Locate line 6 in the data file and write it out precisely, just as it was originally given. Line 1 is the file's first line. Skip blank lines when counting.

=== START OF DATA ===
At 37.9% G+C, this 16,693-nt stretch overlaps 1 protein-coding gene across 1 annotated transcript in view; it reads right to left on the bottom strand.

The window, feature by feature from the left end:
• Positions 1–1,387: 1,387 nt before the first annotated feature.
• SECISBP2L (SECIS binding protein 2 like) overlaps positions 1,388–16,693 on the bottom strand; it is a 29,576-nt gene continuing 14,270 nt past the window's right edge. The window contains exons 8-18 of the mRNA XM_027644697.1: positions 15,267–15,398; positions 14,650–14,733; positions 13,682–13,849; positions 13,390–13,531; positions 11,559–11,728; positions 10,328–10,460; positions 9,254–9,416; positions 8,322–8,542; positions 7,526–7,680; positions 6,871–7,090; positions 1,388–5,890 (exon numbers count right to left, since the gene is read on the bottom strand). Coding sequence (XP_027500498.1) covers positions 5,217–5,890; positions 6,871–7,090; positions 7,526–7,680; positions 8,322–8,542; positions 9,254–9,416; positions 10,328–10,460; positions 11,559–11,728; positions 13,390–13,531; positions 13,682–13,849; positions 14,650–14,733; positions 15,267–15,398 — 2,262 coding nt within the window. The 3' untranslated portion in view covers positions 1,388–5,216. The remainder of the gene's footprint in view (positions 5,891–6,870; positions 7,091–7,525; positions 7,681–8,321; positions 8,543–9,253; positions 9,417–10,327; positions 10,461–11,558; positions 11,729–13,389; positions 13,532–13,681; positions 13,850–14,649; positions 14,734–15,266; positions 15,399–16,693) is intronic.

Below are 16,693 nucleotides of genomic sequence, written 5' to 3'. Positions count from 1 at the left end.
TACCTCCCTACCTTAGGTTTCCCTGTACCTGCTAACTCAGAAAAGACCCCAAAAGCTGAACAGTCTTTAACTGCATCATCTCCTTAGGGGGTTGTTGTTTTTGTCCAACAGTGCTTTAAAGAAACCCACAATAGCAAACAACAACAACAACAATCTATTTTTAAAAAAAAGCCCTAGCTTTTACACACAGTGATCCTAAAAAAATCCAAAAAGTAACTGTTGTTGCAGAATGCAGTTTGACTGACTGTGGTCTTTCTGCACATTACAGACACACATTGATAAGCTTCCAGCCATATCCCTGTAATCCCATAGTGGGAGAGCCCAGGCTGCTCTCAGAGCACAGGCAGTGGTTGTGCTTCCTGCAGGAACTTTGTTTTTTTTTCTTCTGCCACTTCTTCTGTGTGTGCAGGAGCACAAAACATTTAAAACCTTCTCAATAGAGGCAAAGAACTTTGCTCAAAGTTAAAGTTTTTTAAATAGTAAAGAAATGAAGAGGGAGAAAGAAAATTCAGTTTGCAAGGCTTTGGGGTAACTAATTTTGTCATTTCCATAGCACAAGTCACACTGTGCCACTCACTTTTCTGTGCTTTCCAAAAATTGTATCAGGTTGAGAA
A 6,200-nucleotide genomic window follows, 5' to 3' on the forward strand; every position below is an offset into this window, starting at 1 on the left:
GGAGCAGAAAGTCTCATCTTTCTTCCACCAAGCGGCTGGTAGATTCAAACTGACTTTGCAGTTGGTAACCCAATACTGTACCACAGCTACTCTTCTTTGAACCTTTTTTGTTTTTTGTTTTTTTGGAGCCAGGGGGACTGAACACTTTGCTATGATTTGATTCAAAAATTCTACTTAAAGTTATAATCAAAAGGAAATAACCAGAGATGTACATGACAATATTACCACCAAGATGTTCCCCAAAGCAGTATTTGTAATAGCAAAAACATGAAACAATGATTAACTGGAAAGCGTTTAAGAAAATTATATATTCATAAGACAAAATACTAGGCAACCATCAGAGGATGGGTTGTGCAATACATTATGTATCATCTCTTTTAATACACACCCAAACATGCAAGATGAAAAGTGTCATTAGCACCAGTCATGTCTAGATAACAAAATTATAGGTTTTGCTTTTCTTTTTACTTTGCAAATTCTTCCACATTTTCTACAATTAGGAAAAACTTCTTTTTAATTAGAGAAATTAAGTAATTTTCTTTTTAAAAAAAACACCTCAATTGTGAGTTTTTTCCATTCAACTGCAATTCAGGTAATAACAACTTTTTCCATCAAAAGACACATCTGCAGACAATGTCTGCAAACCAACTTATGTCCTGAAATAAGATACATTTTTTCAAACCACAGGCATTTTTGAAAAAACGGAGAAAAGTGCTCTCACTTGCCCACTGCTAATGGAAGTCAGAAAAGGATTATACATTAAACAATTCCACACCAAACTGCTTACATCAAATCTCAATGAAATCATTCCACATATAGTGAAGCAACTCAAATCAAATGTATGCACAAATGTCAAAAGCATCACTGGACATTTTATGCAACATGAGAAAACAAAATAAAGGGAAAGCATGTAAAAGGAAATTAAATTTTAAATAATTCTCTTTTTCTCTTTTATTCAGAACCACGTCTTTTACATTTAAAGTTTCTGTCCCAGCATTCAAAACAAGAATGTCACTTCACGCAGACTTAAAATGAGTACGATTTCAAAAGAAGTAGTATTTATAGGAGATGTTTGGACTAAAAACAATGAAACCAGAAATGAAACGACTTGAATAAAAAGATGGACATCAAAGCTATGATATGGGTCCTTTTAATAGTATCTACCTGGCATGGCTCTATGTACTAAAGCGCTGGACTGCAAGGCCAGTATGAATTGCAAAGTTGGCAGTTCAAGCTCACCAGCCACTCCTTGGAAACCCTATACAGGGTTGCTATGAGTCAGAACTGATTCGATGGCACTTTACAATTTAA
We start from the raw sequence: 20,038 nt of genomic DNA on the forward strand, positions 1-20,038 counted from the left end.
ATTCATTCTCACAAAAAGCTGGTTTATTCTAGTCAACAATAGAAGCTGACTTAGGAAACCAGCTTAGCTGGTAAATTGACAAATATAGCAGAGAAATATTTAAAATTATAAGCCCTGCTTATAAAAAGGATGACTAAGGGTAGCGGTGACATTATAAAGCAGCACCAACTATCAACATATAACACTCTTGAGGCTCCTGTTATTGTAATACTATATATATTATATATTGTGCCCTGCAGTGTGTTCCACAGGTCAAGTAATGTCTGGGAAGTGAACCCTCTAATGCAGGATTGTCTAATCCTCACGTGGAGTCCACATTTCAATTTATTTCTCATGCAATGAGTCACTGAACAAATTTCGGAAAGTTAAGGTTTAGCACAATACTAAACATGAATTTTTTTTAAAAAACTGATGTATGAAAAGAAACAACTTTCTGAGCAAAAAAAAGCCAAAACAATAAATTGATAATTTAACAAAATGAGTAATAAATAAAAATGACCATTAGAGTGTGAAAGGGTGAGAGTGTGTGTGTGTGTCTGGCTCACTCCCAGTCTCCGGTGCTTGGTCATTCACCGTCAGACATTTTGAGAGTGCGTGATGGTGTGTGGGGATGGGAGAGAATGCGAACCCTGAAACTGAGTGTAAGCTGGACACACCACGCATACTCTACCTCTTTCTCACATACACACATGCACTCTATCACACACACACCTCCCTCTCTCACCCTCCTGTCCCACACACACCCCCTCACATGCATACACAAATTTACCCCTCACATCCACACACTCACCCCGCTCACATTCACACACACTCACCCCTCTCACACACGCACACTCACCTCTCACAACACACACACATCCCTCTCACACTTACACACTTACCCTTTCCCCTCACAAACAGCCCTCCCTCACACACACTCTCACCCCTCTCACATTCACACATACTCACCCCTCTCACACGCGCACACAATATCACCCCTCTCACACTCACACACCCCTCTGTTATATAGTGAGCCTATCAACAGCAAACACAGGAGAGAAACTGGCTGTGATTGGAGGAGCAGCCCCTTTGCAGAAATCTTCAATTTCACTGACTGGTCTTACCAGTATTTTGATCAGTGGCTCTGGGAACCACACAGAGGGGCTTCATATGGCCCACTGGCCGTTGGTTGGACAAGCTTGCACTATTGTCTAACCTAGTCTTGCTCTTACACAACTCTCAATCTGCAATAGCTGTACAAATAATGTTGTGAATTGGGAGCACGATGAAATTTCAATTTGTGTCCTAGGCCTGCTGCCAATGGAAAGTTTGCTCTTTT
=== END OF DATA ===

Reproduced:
TACCTCCCTACCTTAGGTTTCCCTGTACCTGCTAACTCAGAAAAGACCCCAAAAGCTGAACAGTCTTTAACTGCATCATCTCCTTAGGGGGTTGTTGTTTTTGTCCAACAGTGCTTTAAAGAAACCCACAATAGCAAACAACAACAACAACAATCTATTTTTAAAAAAAAGCCCTAGCTTTTACACACAGTGATCCTAAAAAAATCCAAAAAGTAACTGTTGTTGCAGAATGCAGTTTGACTGACTGTGGTCTTTCTGCACATTACAGACACACATTGATAAGCTTCCAGCCATATCCCTGTAATCCCATAGTGGGAGAGCCCAGGCTGCTCTCAGAGCACAGGCAGTGGTTGTGCTTCCTGCAGGAACTTTGTTTTTTTTTCTTCTGCCACTTCTTCTGTGTGTGCAGGAGCACAAAACATTTAAAACCTTCTCAATAGAGGCAAAGAACTTTGCTCAAAGTTAAAGTTTTTTAAATAGTAAAGAAATGAAGAGGGAGAAAGAAAATTCAGTTTGCAAGGCTTTGGGGTAACTAATTTTGTCATTTCCATAGCACAAGTCACACTGTGCCACTCACTTTTCTGTGCTTTCCAAAAATTGTATCAGGTTGAGAA